Figure 2. Observed orbital decay of the binary system J0651+2844. Top: Data from four observations shows the mid-eclipse times (vertical dash under each curve) shifting sooner. The observed eclipse time (O) minus the time computed assuming no orbital decay (C) becomes increasingly negative. Bottom: The observed-minus-computed (O  -  C) eclipse times agree well with the orbital decay predicted (dashed line) when emission of gravitational radiation is accounted for.

Although the emission of gravitational radiation causes the majority of the orbital decay, additional angular momentum is presumably going into spinning up the white dwarfs so their spin period matches the orbital period. This synchronization, similar to the Moon's near side always facing Earth, is dictated by the tides drawn on the white dwarfs, the details of which depend on the interior composition of each star.4, 5 This process will increase the rate of orbital decay, and makes the system an excellent laboratory to study the effects of tides on the merger of compact binaries.

Perhaps most exciting, this system is one of the best verification binaries for future space missions aimed at directly detecting gravitational waves. At an estimated distance of 1 kiloparsec, it is the second-loudest source of gravitational radiation known in the millihertz range, behind only the 5.4min binary HM Cancri.6, 7 However, the stars in HM Cancri are undergoing active mass transfer. This messy binary portends the fate of J0651+2844: in roughly one million years, the two stars will come into contact and the lighter white dwarf will begin dumping material onto its more massive companion, most likely resulting in their eventual merger into a single star.

Presently, though, the white dwarfs in J0651+2844 are detached, and their orbital period has already been constrained to better than several hundredths of a millisecond, or 10−7mHz.2 Precise measurement of this orbital period is crucial to know exactly at what frequency to look for the signal of gravitational waves from this system. There is likely to be considerable gravitational wave background noise from additional heretofore undiscovered nearby compact binaries in our galaxy.8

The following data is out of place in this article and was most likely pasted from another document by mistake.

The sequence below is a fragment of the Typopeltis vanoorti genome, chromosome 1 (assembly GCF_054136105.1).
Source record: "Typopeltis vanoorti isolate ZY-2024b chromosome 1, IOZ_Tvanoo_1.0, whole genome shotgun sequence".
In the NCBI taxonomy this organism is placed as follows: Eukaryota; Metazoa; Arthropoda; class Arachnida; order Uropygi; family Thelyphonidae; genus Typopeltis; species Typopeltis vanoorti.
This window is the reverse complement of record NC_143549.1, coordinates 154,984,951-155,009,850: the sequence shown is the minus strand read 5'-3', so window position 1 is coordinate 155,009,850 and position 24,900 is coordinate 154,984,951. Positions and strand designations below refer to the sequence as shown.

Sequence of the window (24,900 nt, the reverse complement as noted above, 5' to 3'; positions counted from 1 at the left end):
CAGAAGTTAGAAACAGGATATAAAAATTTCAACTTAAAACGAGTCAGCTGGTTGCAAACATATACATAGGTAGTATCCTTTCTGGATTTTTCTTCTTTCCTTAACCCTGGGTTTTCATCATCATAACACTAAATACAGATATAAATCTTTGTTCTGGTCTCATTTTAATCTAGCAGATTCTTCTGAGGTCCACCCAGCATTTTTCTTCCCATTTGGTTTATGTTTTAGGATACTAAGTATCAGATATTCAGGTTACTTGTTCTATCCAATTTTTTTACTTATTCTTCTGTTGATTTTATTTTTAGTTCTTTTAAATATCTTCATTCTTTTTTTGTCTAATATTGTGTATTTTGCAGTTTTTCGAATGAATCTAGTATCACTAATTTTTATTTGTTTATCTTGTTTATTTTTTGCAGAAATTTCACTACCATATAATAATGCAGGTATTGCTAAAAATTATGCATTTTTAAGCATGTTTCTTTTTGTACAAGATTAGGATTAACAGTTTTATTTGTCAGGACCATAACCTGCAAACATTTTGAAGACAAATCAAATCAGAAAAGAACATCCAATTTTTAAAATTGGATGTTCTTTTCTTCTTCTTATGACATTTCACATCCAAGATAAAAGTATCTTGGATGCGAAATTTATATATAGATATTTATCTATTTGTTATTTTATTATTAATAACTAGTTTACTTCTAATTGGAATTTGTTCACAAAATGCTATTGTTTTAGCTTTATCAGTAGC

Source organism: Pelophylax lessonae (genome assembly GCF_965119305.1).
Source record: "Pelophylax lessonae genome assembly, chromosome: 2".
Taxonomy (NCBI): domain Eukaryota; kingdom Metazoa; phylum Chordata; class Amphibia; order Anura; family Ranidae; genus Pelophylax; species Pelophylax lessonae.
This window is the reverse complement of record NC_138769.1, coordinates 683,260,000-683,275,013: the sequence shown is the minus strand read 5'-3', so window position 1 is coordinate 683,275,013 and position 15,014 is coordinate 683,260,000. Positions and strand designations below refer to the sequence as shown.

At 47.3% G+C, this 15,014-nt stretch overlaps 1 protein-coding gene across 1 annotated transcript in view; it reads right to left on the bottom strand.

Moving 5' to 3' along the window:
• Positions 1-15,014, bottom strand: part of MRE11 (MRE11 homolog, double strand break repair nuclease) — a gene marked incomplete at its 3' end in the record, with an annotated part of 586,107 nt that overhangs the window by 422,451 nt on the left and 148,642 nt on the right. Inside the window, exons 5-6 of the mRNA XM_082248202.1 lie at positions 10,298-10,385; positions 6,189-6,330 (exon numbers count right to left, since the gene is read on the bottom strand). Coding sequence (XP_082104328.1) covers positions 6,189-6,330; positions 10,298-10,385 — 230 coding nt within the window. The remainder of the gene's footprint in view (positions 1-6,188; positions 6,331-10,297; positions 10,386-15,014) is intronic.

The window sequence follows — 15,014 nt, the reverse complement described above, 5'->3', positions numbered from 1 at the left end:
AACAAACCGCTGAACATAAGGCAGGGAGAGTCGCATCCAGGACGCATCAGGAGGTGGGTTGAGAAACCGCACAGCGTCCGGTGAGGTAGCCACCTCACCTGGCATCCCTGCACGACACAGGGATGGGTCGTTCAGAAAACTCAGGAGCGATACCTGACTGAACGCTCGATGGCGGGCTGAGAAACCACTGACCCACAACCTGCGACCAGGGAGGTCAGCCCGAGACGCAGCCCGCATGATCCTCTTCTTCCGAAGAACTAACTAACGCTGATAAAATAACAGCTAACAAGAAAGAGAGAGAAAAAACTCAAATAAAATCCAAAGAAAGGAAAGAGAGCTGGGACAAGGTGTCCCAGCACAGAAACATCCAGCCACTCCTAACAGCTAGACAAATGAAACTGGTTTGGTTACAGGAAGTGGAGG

Observations are ongoing to further constrain the rate of orbital period change in J0651+2844, and also to constrain the role of tidal effects. This system is an extremely loud source of gravitational waves with a highly constrained orbital period. Most exciting would be matching this orbital frequency to a direct detection of gravitational waves, perhaps possible in less than a decade using a space-based interferometer, a tantalizing first step in putting our ears to the sky and listening to the universe in an entirely new way.

The author gratefully acknowledges his collaborators,2 whose support has been invaluable to this project, especially Warren R. Brown and Mukremin Kilic. This work was supported by the National Science Foundation under grant AST-0909107 and the Norman Hackerman Advanced Research Program under grant 003658-0252-2009.

J. J. Hermes
University of Texas at Austin
Austin, TX

J. J. Hermes is an astronomy graduate student. Prior to his foray into observational astronomy he worked as a reporter for The Chronicle of Higher Education.